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Profile: Telaak’s Challenge: Redesigning an Automotive Icon

Designing a vehicle that becomes the identity of a brand can be a challenging task, although one could argue that redesigning that established icon is even more daunting.

Designing a vehicle that becomes the identity of a brand can be a challenging task, although one could argue that redesigning that established icon is even more daunting. That’s the task that was handed to Gary Telaak, senior exterior designer at Audi in 2001, when management of the German luxury brand asked him to redesign the TT. Fresh from putting the finishing touches on the A3 (see: AD&P, July ‘05 or Introducing The A3), Telaak wasted little time getting neck-deep in taking the TT through its first evolution. “It was very important that the new car had a strong familial resemblance and was recognizable in the blink of an eye as a TT,” says the Argentina-born designer, noting it was critical to maintain the circular wheel arches, dome-shaped roofline and overall stance of the original. “We then carefully blended in those themes that ensure the new TT is also recognizable as a new Audi—the single-frame grille and more emotional surface treatment.” Telaak and his five-member team presented five design proposals for the revised TT to Audi’s senior management before the final vehicle was chosen; most of the themes were created by Spanish designer Jorge Diez. Telaak admits that the design to be selected couldn’t have been too radical as compared with the original TT; for one thing, the new design would have to enable the two generations to “sit side-by-side in a parking lot and both be credible.” The team then spent the next three years molding the chosen design into clay and metal.

While the new TT is longer and wider than its predecessor, and rides on an aluminum and steel spaceframe in lieu of the original’s unitary steel construction, Telaak’s team managed to keep the car sleek and compact thanks to the use of character lines and surfacing treatments: “The emotional surface treatment, with its use of convex and concave shapes and the effects of light and shadow, created tension in the surfaces and a sleek overall appearance,” he says. Since TT’s customer base tends be very discerning and most of the design team at Audi’s Ingolstadt, Germany, headquarters own one, Telaak didn’t have to look far for input from current TT owners: “What owners wanted from the successor model was an even more sporty car that was still most definitely a TT. I think we delivered.” One of the key features of the new exterior is the rear spoiler, which deploys at speeds over 75 mph, as opposed to the prior model, which has a fixed spoiler. Telaak says he fought for the electronic spoiler because of his affinity for objects that change their appearance as the result of a physical situation: “The wing of an aircraft looks different when the flaps deploy for landing, and a predator like a tiger changes to a more alert posture when preparing to pounce. In other words, rear spoiler is a very dynamic part of the new TT.”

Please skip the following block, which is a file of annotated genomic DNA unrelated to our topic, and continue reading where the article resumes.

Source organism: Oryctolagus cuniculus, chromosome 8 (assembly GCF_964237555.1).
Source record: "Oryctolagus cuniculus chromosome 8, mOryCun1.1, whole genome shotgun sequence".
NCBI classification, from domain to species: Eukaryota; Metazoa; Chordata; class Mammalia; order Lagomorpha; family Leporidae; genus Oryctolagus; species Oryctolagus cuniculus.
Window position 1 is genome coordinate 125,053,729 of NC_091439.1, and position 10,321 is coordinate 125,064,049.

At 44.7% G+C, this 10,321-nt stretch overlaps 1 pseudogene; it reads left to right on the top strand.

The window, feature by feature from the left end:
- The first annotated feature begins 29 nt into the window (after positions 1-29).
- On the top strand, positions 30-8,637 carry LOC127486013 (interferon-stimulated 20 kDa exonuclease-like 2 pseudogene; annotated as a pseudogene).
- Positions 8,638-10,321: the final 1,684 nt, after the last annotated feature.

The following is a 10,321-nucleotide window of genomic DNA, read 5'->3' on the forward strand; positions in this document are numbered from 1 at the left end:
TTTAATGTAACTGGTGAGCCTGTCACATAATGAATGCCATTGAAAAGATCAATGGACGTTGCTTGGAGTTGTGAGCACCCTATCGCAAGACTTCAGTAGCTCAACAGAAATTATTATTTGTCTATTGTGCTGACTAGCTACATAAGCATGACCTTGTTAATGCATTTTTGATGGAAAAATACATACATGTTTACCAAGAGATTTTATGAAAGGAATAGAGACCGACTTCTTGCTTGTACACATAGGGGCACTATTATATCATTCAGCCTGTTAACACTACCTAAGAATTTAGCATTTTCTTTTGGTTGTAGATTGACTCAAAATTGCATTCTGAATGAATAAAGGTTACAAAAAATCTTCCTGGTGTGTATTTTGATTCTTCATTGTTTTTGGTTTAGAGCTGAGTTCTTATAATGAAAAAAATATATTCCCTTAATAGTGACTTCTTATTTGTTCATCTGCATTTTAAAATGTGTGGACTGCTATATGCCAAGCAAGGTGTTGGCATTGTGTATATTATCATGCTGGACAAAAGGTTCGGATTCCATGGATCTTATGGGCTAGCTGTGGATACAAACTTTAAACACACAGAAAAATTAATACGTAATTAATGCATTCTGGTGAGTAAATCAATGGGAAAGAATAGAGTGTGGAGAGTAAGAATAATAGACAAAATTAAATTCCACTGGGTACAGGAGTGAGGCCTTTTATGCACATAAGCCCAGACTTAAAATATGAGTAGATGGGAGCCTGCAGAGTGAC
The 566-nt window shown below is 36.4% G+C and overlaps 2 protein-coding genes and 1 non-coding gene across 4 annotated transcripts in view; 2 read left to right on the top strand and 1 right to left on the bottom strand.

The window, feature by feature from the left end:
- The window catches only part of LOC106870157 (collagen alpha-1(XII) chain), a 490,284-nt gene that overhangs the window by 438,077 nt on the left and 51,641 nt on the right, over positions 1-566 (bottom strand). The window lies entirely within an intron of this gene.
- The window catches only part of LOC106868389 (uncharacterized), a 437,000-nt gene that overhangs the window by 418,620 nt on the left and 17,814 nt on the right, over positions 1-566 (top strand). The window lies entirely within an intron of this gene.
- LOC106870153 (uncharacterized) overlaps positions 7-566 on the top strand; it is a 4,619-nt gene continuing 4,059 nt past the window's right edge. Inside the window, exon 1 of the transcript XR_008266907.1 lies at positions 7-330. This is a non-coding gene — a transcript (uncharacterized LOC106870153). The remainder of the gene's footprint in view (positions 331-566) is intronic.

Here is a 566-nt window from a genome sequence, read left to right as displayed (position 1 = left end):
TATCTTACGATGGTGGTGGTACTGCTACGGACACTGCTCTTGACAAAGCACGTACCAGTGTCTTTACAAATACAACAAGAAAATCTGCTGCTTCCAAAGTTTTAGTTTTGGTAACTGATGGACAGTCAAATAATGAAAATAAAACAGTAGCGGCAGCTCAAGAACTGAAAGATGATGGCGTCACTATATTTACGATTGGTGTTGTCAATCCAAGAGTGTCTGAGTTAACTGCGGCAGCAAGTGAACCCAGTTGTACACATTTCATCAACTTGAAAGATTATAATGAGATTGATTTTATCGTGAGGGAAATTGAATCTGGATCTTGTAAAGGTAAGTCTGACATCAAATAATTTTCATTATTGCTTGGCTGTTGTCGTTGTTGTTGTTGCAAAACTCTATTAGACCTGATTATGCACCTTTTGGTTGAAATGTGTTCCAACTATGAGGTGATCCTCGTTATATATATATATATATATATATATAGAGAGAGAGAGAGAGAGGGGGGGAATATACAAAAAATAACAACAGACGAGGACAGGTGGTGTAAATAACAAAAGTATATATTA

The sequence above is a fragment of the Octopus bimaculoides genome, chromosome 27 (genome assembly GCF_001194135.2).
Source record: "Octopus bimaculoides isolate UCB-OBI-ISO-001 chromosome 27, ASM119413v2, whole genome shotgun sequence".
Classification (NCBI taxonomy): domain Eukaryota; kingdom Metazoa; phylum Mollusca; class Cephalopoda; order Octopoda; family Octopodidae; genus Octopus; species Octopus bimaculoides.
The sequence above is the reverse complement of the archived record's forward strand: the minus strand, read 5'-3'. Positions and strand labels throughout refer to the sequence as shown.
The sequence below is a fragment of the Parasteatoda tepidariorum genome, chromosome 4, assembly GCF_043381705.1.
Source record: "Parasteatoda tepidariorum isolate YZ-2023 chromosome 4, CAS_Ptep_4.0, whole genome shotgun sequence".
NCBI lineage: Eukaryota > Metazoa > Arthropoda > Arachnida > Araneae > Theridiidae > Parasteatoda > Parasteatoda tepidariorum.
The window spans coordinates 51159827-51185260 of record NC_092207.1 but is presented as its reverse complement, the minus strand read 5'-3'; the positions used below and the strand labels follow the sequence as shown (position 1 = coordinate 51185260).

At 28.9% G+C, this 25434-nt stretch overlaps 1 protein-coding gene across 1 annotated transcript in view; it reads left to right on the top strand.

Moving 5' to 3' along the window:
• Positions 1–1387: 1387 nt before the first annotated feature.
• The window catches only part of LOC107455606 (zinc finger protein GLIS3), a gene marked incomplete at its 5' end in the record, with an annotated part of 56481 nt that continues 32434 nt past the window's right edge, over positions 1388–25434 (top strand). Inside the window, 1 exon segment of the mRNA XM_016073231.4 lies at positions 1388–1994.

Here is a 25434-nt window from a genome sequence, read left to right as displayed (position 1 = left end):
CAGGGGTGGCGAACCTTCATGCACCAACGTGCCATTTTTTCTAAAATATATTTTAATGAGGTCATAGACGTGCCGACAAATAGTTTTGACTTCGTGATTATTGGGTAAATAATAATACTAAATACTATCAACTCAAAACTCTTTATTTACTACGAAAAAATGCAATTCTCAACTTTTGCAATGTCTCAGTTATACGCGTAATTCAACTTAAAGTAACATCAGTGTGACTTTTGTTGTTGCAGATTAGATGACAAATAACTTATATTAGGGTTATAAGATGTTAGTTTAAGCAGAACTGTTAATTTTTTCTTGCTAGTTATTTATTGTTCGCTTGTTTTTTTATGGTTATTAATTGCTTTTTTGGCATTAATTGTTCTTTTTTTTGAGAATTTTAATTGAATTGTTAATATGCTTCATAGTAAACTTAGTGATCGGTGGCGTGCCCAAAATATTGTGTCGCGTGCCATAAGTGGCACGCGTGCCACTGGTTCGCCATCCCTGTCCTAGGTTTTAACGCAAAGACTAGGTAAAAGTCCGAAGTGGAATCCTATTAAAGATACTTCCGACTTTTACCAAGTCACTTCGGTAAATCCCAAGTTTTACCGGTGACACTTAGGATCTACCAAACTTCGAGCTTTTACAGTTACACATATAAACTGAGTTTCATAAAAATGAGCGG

Inside, the TT design team stayed true to the original, with a touch of modern interpretation. The theme is circles, as with the previous model, although the cockpit has taken a more driver-oriented configuration. “This is something we are working on a lot at Audi,” Telaak says. “The emotions generated by the interior of the new TT are particularly strong when sitting in the driver’s seat.” Another key piece of the interior design is the decision to assimilate the character line that runs along the shoulder of the exterior into the cabin: “The character line floats forward over the dashboard towards the driver. We really worked on the forward-orientation of lines in the interior in great detail,” Telaak says, adding he’s confident the new TT respects the foundation laid by its predecessor, while also attracting a new group of customers to the Audi family.
 

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